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Tough year lies ahead for MENA, warns IMF

Jihad Azour, director, Middle East and Central Asia Department at the IMF, said getting policies right will be all important Creative Commons
Jihad Azour, director, Middle East and Central Asia Department at the IMF, said getting policies right will be all important

The MENA region faces “uncertain” economic prospects this year, according to the International Monetary Fund (IMF).

“2022 is a very important year for the MENA region,” said Jihad Azour, director, Middle East and Central Asia Department at the IMF.

“Policies are going to be very important and we are going to see challenges arising from the changes that the global economy is experiencing.

“Uncertainties are high and it’s very important that we remain very vigilant.” 

The war in Ukraine is expected to dominate the 2022 outlook for the MENA region, compounding the headwinds from faster-than-expected normalisation of monetary policy in advanced economies and the slowdown in China, which is a significant market for exports for many of the region’s oil-producing countries. 

According to the IMF’s Regional Economic Outlook report for April 2022, Divergent recoveries in turbulent times, the MENA region’s GDP growth is projected to ease to 5 percent in 2022 from 5.8 percent in 2021, which still marks an “upward revision” of 0.9 percentage points (pp) from October 2021.

As for the GDP growth for GCC countries, the IMF forecast it would accelerate to 6.4 percent in 2022 from 2.7 percent in 2021.

However, inflation in the Gulf countries is projected to record 3.1 percent in 2022, compared to 2.2 percent in 2021, the report showed. 

This rise is contributing to declining monetary policy space, adding to the difficulties posed by limited fiscal policy space.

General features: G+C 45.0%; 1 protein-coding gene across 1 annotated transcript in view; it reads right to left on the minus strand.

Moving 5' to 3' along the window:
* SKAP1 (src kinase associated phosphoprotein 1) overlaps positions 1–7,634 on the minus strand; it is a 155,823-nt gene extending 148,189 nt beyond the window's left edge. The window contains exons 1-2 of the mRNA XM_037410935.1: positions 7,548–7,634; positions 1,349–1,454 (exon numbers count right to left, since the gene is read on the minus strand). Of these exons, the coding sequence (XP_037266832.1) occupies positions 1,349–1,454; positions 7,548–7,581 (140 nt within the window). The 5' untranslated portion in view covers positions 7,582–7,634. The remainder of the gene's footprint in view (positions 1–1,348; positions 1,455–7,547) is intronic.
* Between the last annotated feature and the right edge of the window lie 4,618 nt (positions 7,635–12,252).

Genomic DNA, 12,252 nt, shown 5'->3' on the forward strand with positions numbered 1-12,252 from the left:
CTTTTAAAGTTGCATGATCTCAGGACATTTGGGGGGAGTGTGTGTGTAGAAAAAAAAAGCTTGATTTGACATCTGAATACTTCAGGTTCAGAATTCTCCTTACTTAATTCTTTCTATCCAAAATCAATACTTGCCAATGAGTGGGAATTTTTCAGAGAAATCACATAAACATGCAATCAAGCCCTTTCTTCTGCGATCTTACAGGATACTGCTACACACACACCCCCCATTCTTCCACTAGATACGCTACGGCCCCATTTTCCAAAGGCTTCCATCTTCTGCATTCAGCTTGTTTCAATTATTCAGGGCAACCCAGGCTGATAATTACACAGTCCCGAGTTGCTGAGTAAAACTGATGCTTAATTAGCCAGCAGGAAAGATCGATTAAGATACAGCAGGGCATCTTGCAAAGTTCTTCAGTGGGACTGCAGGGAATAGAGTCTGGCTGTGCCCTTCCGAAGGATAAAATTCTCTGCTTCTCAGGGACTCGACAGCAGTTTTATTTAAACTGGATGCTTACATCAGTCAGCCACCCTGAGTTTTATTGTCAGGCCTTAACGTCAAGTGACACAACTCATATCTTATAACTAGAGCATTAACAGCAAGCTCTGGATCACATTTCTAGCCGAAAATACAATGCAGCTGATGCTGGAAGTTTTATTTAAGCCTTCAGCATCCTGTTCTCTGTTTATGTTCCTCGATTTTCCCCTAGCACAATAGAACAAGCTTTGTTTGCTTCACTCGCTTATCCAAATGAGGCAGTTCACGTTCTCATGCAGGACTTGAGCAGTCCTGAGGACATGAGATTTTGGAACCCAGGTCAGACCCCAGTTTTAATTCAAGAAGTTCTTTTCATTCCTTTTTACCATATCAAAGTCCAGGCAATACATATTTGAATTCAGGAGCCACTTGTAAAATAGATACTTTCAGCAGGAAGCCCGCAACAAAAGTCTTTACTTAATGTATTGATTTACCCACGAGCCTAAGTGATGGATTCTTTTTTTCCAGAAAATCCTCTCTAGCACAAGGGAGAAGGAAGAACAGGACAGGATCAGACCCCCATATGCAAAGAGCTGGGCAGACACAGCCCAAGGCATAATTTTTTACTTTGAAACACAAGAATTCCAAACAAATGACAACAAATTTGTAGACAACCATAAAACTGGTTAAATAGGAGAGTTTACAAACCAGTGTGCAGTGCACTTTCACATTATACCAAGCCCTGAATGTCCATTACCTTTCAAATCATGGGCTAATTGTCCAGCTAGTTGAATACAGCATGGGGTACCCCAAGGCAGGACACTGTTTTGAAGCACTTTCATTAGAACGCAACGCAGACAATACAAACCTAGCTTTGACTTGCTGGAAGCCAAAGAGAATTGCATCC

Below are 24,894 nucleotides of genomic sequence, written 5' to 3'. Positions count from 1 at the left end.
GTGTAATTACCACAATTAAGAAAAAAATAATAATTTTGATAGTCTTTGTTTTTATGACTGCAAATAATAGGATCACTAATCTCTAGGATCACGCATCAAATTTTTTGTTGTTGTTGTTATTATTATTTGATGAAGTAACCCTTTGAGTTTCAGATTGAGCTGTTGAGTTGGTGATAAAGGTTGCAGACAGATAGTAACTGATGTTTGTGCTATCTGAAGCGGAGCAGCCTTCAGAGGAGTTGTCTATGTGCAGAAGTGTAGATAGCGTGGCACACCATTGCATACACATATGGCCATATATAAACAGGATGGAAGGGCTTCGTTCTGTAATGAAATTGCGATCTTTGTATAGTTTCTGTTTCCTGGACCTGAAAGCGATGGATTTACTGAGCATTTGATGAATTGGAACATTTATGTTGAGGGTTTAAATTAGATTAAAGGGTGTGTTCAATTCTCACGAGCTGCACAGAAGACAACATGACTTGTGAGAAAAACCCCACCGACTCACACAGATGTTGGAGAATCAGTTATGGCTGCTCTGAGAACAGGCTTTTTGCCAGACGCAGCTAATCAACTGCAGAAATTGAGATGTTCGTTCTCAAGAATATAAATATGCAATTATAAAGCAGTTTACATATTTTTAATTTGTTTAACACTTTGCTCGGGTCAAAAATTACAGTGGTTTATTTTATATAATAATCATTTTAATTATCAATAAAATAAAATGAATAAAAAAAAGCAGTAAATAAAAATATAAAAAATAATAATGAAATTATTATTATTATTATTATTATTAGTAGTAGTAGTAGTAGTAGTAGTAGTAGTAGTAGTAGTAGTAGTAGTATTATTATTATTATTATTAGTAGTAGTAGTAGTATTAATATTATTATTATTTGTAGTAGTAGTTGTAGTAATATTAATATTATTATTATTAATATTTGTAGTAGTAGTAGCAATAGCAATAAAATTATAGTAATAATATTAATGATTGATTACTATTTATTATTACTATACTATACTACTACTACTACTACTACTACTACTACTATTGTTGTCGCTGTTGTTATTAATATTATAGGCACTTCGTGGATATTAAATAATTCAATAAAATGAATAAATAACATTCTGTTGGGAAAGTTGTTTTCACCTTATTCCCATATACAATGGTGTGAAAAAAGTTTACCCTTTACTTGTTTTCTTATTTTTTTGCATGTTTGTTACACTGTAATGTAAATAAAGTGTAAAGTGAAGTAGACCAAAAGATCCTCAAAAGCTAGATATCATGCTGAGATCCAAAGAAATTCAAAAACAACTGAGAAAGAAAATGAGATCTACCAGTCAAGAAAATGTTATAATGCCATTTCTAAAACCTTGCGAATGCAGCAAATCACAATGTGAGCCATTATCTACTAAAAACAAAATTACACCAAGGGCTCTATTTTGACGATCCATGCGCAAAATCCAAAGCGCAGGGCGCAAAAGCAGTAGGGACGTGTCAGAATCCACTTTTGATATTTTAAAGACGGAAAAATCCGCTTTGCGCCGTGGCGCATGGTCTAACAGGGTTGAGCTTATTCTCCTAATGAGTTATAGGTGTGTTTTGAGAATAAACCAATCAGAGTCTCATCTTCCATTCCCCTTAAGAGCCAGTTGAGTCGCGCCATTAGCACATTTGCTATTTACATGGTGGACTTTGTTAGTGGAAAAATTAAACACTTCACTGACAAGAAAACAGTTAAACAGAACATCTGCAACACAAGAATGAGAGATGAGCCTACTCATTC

Careful review needed

In order to address these challenges, the IMF is calling for regional governments to review their policy frameworks and carefully coordinate their fiscal, monetary and financial policies.  

“One dimension that is very important today is how governments deploy their policy toolkit because it’s not simply a case of using one instrument – they have to use both exchange rate and monetary policy tools, and fiscal also plays an important role,” Azour said. 

“This integrated policy dynamic that countries use to address any shocks points to the need to use the crisis as a way to modernise and upgrade some of the policy management.

“I think crises always serve as really important stress tests for systems.”

The IMF’s MENA director said current events have brought the need for structural reform into sharp focus. 

“If we look forward to the next three to five years we expect challenges to remain relatively high compared to what we saw in the past and we don’t expect a huge level of liquidity coming back in the near future,” Azour said. 

“Therefore, this is the time to fix the foundations and address some of the structural issues concerning state-owned enterprises which is affecting the competitiveness of the economy, for example, by not creating jobs and posing an additional fiscal risk to the state.”

Azour added that this year is going to be a “very busy and challenging year” for the region’s decision-makers.

“However, it could also be a foundation year where, as a result of fixing some of the important dimensions in economic management, they are protected regardless of the types of headwinds they’re facing,” he said.